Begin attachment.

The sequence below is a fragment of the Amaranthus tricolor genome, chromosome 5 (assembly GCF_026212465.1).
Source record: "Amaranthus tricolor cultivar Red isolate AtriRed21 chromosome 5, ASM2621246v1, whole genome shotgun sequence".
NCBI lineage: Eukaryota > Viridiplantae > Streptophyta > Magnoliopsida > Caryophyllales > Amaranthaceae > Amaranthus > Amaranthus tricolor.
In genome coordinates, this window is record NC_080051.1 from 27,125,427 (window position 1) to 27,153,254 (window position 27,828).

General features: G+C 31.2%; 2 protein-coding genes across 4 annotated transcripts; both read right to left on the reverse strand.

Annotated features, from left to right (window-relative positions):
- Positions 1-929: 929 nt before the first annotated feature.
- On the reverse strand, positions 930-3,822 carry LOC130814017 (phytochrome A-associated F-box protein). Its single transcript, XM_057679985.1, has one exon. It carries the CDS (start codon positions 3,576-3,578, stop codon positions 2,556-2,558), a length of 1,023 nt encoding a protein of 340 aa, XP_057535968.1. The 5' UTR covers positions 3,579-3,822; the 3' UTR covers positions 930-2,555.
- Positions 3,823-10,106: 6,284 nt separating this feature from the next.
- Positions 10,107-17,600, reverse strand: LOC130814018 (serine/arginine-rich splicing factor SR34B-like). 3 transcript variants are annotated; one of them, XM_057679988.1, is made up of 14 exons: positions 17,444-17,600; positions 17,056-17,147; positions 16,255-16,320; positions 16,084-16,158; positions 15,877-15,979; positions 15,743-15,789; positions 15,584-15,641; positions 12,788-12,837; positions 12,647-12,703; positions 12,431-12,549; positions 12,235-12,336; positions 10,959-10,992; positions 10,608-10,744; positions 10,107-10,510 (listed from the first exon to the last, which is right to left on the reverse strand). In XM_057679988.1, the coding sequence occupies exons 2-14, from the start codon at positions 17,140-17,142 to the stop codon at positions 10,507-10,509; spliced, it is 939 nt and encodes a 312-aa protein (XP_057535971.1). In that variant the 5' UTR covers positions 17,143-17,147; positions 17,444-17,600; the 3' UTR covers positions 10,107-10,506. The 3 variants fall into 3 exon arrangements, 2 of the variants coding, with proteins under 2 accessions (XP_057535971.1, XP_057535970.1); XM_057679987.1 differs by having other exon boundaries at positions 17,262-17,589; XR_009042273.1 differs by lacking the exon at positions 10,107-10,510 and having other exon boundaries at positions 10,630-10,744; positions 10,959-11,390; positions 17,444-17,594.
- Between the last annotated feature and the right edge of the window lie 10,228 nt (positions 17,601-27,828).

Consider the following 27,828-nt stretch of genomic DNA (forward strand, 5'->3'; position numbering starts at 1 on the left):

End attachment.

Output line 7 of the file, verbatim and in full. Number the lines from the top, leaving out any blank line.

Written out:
- Positions 1-929: 929 nt before the first annotated feature.